Road to Sturgis - Don’t Eat The Road Corn

A Second Bite of Sturgis

By Joe Gresh, Photography by John Flores

Time to swap motorcycles again, a process with a bit of an Abbott and Costello “Who’s On First” vibe. The problem with this Victory-shuffling business is that the damn things have so much luggage capacity that it’s like moving your stuff across town from one apartment to another. Man, I got socks drying on the line, those little green-foil hotel mints melting into the top box, stolen Road Runner wear, two stray cats have taken up residence in the left saddle bag, and it depresses me no end to see what a pig-pen I’ve made of the CCT’s storage in just a few days. You really should hire a maid if you own one of these bikes.

The Black Hills south of Sturgis give us one more taste of freedom, twisting and turning in canyons and buffalo meadows. Long conga lines of slow-moving motorcycles start appearing, requiring not only downshifting to pass but proper lane etiquette to avoid “dissing” the Congolians.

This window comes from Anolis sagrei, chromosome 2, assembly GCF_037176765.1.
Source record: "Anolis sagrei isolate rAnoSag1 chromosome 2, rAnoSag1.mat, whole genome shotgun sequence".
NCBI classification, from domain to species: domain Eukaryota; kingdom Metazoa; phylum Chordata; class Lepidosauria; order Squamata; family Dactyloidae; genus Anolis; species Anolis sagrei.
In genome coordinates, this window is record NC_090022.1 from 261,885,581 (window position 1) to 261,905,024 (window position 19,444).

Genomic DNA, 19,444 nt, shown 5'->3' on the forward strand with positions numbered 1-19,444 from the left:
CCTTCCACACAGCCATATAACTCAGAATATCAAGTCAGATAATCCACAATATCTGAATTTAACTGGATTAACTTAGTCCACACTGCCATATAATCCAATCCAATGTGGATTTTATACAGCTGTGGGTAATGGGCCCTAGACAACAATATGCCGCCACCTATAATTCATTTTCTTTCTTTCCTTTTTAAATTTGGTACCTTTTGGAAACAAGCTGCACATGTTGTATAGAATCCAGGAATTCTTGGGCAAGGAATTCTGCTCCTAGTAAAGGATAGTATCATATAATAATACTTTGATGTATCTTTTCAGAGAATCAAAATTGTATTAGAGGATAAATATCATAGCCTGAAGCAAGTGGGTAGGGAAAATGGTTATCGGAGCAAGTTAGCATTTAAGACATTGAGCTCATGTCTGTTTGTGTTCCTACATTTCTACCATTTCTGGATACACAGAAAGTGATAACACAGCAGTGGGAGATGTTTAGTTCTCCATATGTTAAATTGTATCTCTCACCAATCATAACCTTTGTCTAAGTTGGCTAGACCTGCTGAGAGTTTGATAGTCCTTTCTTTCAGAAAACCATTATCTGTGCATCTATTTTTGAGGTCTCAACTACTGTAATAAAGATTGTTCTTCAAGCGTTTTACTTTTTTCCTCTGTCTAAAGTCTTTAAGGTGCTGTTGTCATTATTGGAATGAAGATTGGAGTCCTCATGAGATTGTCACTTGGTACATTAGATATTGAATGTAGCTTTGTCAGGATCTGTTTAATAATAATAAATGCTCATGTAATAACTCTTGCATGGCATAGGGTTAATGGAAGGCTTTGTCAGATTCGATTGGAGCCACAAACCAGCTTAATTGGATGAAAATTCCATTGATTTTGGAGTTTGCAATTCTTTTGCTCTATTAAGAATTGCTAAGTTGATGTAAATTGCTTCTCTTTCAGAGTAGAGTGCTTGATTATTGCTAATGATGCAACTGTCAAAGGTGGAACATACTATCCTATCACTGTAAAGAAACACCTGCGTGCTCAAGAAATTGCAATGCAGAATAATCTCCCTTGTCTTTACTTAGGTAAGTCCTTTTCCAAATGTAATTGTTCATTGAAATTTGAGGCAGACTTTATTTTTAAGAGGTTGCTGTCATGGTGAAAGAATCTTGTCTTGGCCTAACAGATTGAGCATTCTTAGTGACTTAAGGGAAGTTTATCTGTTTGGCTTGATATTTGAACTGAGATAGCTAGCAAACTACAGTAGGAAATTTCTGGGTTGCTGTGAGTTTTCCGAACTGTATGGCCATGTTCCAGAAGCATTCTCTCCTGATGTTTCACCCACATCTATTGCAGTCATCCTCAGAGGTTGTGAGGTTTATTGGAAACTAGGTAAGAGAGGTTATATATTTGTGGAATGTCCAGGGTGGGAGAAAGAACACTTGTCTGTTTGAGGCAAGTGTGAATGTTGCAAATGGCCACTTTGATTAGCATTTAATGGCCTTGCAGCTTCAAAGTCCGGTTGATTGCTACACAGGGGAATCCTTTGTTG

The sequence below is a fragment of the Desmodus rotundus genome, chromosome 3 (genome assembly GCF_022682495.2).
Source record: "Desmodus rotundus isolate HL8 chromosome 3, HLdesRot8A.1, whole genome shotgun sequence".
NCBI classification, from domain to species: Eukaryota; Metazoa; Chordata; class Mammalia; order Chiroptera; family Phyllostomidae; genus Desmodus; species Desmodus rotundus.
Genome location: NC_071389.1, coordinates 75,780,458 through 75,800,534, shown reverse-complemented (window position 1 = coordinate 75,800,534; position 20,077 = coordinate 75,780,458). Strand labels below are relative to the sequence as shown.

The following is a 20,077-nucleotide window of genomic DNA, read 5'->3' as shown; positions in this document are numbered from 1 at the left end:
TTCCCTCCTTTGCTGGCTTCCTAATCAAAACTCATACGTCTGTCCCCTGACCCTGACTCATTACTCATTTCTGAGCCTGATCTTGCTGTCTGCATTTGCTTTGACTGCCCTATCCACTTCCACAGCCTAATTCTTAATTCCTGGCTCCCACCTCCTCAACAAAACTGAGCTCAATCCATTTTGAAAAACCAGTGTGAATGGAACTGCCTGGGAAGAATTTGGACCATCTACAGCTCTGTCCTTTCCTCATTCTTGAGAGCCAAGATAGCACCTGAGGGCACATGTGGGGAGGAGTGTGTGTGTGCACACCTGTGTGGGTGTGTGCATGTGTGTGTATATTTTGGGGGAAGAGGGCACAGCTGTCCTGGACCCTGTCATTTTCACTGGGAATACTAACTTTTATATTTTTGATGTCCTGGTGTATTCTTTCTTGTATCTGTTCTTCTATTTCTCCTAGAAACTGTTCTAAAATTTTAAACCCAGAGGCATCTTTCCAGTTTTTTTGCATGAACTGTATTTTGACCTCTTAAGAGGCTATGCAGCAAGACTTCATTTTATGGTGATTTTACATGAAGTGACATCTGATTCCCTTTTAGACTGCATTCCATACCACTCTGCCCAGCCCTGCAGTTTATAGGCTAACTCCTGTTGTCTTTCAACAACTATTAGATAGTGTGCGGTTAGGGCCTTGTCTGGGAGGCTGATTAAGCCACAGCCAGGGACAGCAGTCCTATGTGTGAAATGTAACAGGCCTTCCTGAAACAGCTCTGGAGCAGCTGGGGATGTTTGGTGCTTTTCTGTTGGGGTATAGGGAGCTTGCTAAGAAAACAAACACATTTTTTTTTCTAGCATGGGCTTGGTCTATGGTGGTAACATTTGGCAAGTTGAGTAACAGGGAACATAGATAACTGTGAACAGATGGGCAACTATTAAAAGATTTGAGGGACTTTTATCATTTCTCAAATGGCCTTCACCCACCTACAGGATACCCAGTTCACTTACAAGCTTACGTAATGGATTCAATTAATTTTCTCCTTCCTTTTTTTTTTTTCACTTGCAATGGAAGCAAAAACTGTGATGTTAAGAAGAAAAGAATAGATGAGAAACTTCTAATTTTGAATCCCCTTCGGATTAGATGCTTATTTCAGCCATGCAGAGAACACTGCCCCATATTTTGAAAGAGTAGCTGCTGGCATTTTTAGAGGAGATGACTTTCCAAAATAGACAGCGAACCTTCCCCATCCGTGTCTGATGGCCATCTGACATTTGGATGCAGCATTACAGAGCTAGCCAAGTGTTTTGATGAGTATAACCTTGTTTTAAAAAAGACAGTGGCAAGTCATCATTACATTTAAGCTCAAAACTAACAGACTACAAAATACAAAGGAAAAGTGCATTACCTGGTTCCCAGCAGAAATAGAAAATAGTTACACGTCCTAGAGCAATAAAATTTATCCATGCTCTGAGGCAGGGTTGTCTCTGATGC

Sturgis is everything you’ve heard. There’s a guy with a dog cage on his bike, another on a custom Victory chopper. Lots of tiny femmes on too-big motorcycles appear ready to topple over at the slightest breeze. The Sturgis rally is Harley-Davidson’s house to be certain but Victory has its engineer boot firmly jammed into the front door.

The closer we get to Sturgis the slower we go. We come to a standstill on Lazelle, smack in the belly of the beast. Creeping along in 100-degree heat, wanting an oil change badly, my Victory has acquired a few extra neutrals in its gearbox. Still, the engine is running fine on both cylinders, which is more than I can say for some of the bikes around me. Or maybe they only sound that way.

We park the bikes at the Victory-Indian tent compound across the street from H-D’s setup. Coincidence, I’m sure. Flores and I walk Main Street. Even the Hell’s Angels have a storefront here, not something you run across every day.

Thumping V-twins of all shapes and sizes shudder and weave on parade. All around is the smell of gasoline, greasy food, humans and heat. The sulfur-eating tubeworms found in the ocean’s deepest abyss would feel right at home feeding on Sturgis’ Technicolor combustion. We’re here sucking it in, man, sailing on an ocean of petroleum haze. One sniff, one glance, and you know you’re the kind of person who has been to Sturgis.

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